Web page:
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ARC REVIEW: Final Betrayal – by Patricia Gibney

Title: Final Betrayal
(Detective Lottie Parker #6)

Author: Patricia Gibney
Genre: Mystery, Thriller, Crime
First published: April 18th 2019
Publisher: Bookouture
Finished reading: April 11th 2019
Pages: 484

“Her subconscious was telling her she had made a mistake all those years ago. Her conscious self told her she hadn’t. Which was correct?”

*** A copy of this book was kindly provided to me by Netgalley and Bookouture in exchange for an honest review. Thank you! ***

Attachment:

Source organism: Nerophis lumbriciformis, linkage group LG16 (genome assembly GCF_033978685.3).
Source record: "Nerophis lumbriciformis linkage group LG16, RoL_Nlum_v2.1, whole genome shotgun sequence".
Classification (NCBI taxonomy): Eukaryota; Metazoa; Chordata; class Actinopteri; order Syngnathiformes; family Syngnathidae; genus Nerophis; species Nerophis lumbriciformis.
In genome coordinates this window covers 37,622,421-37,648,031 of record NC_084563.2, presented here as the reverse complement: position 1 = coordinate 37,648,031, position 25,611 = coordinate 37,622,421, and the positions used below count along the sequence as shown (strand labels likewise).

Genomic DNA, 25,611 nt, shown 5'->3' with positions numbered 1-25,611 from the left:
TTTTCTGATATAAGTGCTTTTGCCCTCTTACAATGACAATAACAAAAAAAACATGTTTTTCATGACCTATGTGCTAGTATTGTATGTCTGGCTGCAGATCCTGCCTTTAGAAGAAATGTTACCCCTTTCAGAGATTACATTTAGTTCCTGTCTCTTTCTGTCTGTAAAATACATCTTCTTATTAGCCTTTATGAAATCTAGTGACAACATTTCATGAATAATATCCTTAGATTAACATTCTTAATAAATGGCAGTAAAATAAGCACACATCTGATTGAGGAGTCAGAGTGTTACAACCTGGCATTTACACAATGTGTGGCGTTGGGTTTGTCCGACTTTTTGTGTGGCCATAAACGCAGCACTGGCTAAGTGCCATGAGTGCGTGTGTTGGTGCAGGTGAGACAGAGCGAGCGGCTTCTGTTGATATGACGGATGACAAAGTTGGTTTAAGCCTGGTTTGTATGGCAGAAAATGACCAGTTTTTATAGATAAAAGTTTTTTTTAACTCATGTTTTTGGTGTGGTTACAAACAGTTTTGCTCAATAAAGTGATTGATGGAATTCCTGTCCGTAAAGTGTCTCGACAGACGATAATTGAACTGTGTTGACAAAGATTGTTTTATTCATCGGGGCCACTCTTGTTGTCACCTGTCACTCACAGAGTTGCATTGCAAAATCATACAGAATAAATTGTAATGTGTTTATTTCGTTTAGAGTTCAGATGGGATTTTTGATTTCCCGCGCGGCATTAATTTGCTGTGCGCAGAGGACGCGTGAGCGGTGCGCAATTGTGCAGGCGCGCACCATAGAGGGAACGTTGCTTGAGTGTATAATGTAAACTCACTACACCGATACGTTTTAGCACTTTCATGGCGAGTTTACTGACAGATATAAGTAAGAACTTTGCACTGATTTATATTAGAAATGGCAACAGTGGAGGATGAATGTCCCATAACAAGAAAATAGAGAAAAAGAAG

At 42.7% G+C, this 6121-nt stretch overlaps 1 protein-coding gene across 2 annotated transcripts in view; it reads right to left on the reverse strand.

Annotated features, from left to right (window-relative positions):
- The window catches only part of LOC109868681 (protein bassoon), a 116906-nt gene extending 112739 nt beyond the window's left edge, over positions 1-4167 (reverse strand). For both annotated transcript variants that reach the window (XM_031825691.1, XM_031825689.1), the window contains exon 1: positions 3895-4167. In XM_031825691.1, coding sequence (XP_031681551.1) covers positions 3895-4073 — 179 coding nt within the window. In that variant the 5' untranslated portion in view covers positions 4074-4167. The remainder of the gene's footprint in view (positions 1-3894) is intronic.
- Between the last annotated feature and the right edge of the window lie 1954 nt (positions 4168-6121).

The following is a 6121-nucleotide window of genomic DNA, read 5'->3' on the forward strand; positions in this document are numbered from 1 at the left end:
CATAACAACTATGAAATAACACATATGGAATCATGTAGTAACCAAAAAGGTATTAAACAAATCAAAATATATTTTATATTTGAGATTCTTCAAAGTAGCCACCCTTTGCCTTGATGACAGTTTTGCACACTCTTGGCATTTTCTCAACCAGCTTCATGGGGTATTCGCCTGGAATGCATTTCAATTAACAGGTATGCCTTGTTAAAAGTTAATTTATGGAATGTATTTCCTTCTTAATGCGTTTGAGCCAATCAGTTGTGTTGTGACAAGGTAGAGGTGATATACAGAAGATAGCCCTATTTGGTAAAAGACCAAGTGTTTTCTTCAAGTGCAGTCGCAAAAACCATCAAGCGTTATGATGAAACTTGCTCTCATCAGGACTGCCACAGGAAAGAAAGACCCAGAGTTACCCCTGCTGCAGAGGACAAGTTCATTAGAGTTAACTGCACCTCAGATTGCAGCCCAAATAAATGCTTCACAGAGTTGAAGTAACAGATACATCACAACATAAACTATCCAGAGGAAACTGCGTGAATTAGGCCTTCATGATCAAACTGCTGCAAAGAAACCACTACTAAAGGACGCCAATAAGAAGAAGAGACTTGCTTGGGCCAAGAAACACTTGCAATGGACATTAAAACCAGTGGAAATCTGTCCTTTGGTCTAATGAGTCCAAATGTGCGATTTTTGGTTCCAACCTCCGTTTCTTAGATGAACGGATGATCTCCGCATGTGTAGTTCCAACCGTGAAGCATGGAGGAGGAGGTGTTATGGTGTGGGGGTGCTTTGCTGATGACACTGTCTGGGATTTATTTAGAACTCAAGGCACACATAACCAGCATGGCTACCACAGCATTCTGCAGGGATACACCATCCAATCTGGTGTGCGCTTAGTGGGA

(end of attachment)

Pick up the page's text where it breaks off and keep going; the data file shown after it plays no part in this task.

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Most of you are probably already aware of the fact I have been a detective Lottie Parker fan ever since the first book came out and I’ve been closely following the series ever since… The thing is, I’m starting to wonder whether this is turning out to be one of those series that has been going on for too long. Don’t get me wrong, but while I absolutely loved the first four installments, I struggled to warm up to number five and sadly my reaction to book six wasn’t what I was expecting either. I’m not saying Final Betrayal is a bad read at all (I want to make that clear before I continue), but once again I felt that somehow the spark of the first four books was missing. Detective Lottie Parker is known for her complex and shocking detective adventures, and it’s true that this new installment mostly delivers that. But… I felt like Final Betrayal was almost trying to take too much on its plate at the same time. There are so many different POVs, characters and different angles that it’s hard to keep track of it all and instead of adding more tension and suspense, I mostly ended up being frustrated by having to deal with yet another POV jump within the same chapter. There is so much going on at the same time that it feels like you are juggling ten balls at the same time and only have time to look at your hands and not at what really is going on. I had my doubts about the credibility as well, and like in book five, the negative attitude and swearing of some characters started to get on my nerves. As for the plot twists and surprises… I guessed part of the final reveal early on, and I’m not sure I find the final explanations completely satisfying. Sure, there is a lot of action and tension involved in the plot and things will get very personal on multiple levels for Lottie Parker. But unfortunately Final Betrayal failed to hit the mark completely for me this time around. Did I mention it was unpopular opinion time again?